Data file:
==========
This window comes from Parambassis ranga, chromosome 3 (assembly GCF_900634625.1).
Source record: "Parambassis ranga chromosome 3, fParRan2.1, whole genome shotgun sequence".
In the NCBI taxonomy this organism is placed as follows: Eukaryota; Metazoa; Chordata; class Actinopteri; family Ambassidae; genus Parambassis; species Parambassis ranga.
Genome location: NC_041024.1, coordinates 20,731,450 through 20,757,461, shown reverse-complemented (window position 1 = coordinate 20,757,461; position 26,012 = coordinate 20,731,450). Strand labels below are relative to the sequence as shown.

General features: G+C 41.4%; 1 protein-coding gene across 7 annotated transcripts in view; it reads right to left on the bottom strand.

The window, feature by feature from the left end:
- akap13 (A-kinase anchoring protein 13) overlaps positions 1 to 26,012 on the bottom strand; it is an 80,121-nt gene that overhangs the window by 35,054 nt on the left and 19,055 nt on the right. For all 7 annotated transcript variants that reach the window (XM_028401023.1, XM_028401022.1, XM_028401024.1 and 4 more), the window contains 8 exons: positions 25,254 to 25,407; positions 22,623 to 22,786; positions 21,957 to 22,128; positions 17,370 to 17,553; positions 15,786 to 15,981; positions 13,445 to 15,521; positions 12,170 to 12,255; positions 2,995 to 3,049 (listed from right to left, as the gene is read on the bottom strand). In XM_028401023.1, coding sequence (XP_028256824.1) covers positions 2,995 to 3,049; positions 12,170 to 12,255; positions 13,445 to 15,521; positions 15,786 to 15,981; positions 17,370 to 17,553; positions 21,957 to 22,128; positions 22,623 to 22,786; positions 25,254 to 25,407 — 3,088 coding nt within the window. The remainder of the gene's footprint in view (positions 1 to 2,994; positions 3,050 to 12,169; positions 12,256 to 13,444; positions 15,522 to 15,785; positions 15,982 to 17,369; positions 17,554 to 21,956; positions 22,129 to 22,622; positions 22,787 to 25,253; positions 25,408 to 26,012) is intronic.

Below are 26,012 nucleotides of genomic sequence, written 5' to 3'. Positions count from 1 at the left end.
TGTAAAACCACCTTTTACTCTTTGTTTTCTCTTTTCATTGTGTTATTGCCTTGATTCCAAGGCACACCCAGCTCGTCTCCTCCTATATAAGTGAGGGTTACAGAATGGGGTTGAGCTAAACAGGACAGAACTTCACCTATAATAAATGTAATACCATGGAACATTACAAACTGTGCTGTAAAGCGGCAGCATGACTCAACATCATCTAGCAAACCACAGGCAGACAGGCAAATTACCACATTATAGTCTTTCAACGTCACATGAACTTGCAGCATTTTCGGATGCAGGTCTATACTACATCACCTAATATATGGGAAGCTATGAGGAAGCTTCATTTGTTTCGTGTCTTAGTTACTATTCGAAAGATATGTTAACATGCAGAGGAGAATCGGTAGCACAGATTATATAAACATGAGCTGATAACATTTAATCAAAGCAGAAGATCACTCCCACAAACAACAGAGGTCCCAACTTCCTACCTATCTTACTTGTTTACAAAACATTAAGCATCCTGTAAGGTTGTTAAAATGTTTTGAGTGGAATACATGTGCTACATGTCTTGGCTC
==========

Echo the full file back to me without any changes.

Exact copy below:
This window comes from Parambassis ranga, chromosome 3 (assembly GCF_900634625.1).
Source record: "Parambassis ranga chromosome 3, fParRan2.1, whole genome shotgun sequence".
In the NCBI taxonomy this organism is placed as follows: Eukaryota; Metazoa; Chordata; class Actinopteri; family Ambassidae; genus Parambassis; species Parambassis ranga.
Genome location: NC_041024.1, coordinates 20,731,450 through 20,757,461, shown reverse-complemented (window position 1 = coordinate 20,757,461; position 26,012 = coordinate 20,731,450). Strand labels below are relative to the sequence as shown.

General features: G+C 41.4%; 1 protein-coding gene across 7 annotated transcripts in view; it reads right to left on the bottom strand.

The window, feature by feature from the left end:
- akap13 (A-kinase anchoring protein 13) overlaps positions 1 to 26,012 on the bottom strand; it is an 80,121-nt gene that overhangs the window by 35,054 nt on the left and 19,055 nt on the right. For all 7 annotated transcript variants that reach the window (XM_028401023.1, XM_028401022.1, XM_028401024.1 and 4 more), the window contains 8 exons: positions 25,254 to 25,407; positions 22,623 to 22,786; positions 21,957 to 22,128; positions 17,370 to 17,553; positions 15,786 to 15,981; positions 13,445 to 15,521; positions 12,170 to 12,255; positions 2,995 to 3,049 (listed from right to left, as the gene is read on the bottom strand). In XM_028401023.1, coding sequence (XP_028256824.1) covers positions 2,995 to 3,049; positions 12,170 to 12,255; positions 13,445 to 15,521; positions 15,786 to 15,981; positions 17,370 to 17,553; positions 21,957 to 22,128; positions 22,623 to 22,786; positions 25,254 to 25,407 — 3,088 coding nt within the window. The remainder of the gene's footprint in view (positions 1 to 2,994; positions 3,050 to 12,169; positions 12,256 to 13,444; positions 15,522 to 15,785; positions 15,982 to 17,369; positions 17,554 to 21,956; positions 22,129 to 22,622; positions 22,787 to 25,253; positions 25,408 to 26,012) is intronic.

Below are 26,012 nucleotides of genomic sequence, written 5' to 3'. Positions count from 1 at the left end.
TGTAAAACCACCTTTTACTCTTTGTTTTCTCTTTTCATTGTGTTATTGCCTTGATTCCAAGGCACACCCAGCTCGTCTCCTCCTATATAAGTGAGGGTTACAGAATGGGGTTGAGCTAAACAGGACAGAACTTCACCTATAATAAATGTAATACCATGGAACATTACAAACTGTGCTGTAAAGCGGCAGCATGACTCAACATCATCTAGCAAACCACAGGCAGACAGGCAAATTACCACATTATAGTCTTTCAACGTCACATGAACTTGCAGCATTTTCGGATGCAGGTCTATACTACATCACCTAATATATGGGAAGCTATGAGGAAGCTTCATTTGTTTCGTGTCTTAGTTACTATTCGAAAGATATGTTAACATGCAGAGGAGAATCGGTAGCACAGATTATATAAACATGAGCTGATAACATTTAATCAAAGCAGAAGATCACTCCCACAAACAACAGAGGTCCCAACTTCCTACCTATCTTACTTGTTTACAAAACATTAAGCATCCTGTAAGGTTGTTAAAATGTTTTGAGTGGAATACATGTGCTACATGTCTTGGCTC